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annex
08-19-2017, 12:33 AM
There can be a lot of pressure on us to give an eligibility and recommend removal from general education when there's behavior issues. I see how difficult it is in the classroom for the teacher, but removal into special education and possibly off diploma track is a huge undertaking. I wish teachers had smaller class numbers, any TA support, behavior support, and most importantly, a developmentally appropriate curriculum in the early years. I know I'd have less evaluations for special education if the class environment was different.

Hijacking a bit, but can you share more? Where does the "pressure" on staff such as SLPs come from to do this? It seems like it would be more expensive to have the student removed into a separate special education room than it would be to provide help in general education - but maybe not? Or is it mainly administrators who are tired of handling disgruntled parents of other students in the classroom that try to influence the IEP team to recommend a new placement? And what consequences do staff face if they disagree and speak out during the IEP?

niccig
08-19-2017, 02:36 AM
I am the only one in the room that can determine if a student qualifies or not for a speech or language disorder, as only one licensed to do so. I explain my findings. If parent disagrees, they don't have to sign the IEP and there are avenues of appeal. All my clinical decisions are made based on age norms - what is age appropriate. Most disagreements are because teacher/parent are expecting more than what is age appropriate. I blame curriculum that isn't developmentally appropriate and push to meet standards.


I suppose administration could complain to my boss if they thought I wasn't qualifying students that should be qualified.










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lizzywednesday
08-27-2017, 02:48 PM
If you can afford it I'd totally do the private assessment. I think they have a lot less likelihood to have a bias vs the school. ...

:yeahthat:

Also, at least in my state, schools can't legally diagnose certain things. They can only make observations and inform parents for referrals. Do the private assessment and take that information with you to any meetings going forward.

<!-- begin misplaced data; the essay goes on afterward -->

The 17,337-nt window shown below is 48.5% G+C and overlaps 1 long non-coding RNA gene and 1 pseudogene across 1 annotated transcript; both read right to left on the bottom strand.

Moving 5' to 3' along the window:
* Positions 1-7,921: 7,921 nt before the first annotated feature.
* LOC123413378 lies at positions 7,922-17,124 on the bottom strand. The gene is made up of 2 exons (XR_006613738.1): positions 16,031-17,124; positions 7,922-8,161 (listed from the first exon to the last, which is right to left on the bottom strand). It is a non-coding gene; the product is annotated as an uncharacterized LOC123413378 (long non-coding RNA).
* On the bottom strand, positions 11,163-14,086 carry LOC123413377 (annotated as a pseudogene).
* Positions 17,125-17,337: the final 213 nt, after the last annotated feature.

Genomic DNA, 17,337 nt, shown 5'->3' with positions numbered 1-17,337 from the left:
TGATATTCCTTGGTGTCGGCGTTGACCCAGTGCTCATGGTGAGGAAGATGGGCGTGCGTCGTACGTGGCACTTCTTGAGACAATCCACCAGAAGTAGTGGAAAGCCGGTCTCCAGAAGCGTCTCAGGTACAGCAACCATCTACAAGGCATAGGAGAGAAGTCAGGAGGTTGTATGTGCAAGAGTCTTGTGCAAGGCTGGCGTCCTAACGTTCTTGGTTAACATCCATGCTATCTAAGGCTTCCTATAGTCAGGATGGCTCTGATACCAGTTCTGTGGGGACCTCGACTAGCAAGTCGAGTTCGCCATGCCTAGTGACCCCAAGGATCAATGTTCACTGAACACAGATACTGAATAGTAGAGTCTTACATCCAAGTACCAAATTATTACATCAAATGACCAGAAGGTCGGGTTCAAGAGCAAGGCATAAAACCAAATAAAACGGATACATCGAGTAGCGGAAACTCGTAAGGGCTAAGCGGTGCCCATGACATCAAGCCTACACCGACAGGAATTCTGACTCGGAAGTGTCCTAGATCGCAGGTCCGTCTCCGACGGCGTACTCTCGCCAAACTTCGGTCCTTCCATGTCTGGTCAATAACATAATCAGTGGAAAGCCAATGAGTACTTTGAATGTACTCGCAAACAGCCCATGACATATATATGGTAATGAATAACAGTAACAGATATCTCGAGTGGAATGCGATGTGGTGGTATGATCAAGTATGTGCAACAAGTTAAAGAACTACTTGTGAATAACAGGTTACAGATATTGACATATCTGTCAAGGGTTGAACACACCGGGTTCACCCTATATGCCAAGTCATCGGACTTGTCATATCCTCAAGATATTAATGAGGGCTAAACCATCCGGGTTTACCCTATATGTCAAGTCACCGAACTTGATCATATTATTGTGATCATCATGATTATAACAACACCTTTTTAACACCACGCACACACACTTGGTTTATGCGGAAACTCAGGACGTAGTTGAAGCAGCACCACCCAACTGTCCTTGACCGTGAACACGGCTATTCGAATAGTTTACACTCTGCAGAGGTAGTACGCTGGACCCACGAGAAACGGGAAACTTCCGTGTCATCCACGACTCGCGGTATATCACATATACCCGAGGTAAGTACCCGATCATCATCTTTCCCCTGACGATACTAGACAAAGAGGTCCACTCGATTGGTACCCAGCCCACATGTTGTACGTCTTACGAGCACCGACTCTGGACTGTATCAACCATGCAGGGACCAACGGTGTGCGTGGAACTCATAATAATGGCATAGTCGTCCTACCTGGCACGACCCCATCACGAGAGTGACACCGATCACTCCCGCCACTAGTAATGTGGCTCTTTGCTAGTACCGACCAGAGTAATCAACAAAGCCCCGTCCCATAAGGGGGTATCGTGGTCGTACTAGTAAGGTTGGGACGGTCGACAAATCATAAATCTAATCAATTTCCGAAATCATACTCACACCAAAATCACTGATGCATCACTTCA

Your ultimate goal is to ensure your child is protected under the law, not having any issues he cannot help (due to brain wiring, chemistry, or non-neurotypicality, etc.) treated like "discipline" issues, and his diagnosis in writing so you have a paper trail should he not have access to the resources and support he might need.

Do the private assessment.

HannaAddict
08-28-2017, 05:21 PM
Do not tell the school about the private eval. Do tell the private eval about the school testing.

Good advice until you know the results and can use them in a positive way for your child. Keep the private appointment, good luck.


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PunkyBoo
08-28-2017, 05:36 PM
OP here. Thank you all for your feedback. It really helped me understand the process more. We had the initial visit at the private doctor last week and they will be giving us diagnoses (if warranted) by early October. My issue now is that the doctor gave me a questionnaire regarding ADHD that I need to have the teachers fill out- so I guess I'll have to notify the school that we're also pursuing outside assessments. Hmm. That's going to be even more complicated since he's only been back in school a couple of weeks so the form should probably be filled out collaboratively with his last year teachers.

PZMommy
08-28-2017, 07:12 PM
OP here. Thank you all for your feedback. It really helped me understand the process more. We had the initial visit at the private doctor last week and they will be giving us diagnoses (if warranted) by early October. My issue now is that the doctor gave me a questionnaire regarding ADHD that I need to have the teachers fill out- so I guess I'll have to notify the school that we're also pursuing outside assessments. Hmm. That's going to be even more complicated since he's only been back in school a couple of weeks so the form should probably be filled out collaboratively with his last year teachers.

As a teacher I've been asked to fill out those forms, and it doesn't phase me at all. I just think the parent has talked to their pedi and is pursuing information. Don't worry about giving the form to the teacher, as they get asked to do it all the time! If you don't think his current teacher has enough info to fill it out, then just give it to his previous years' teacher.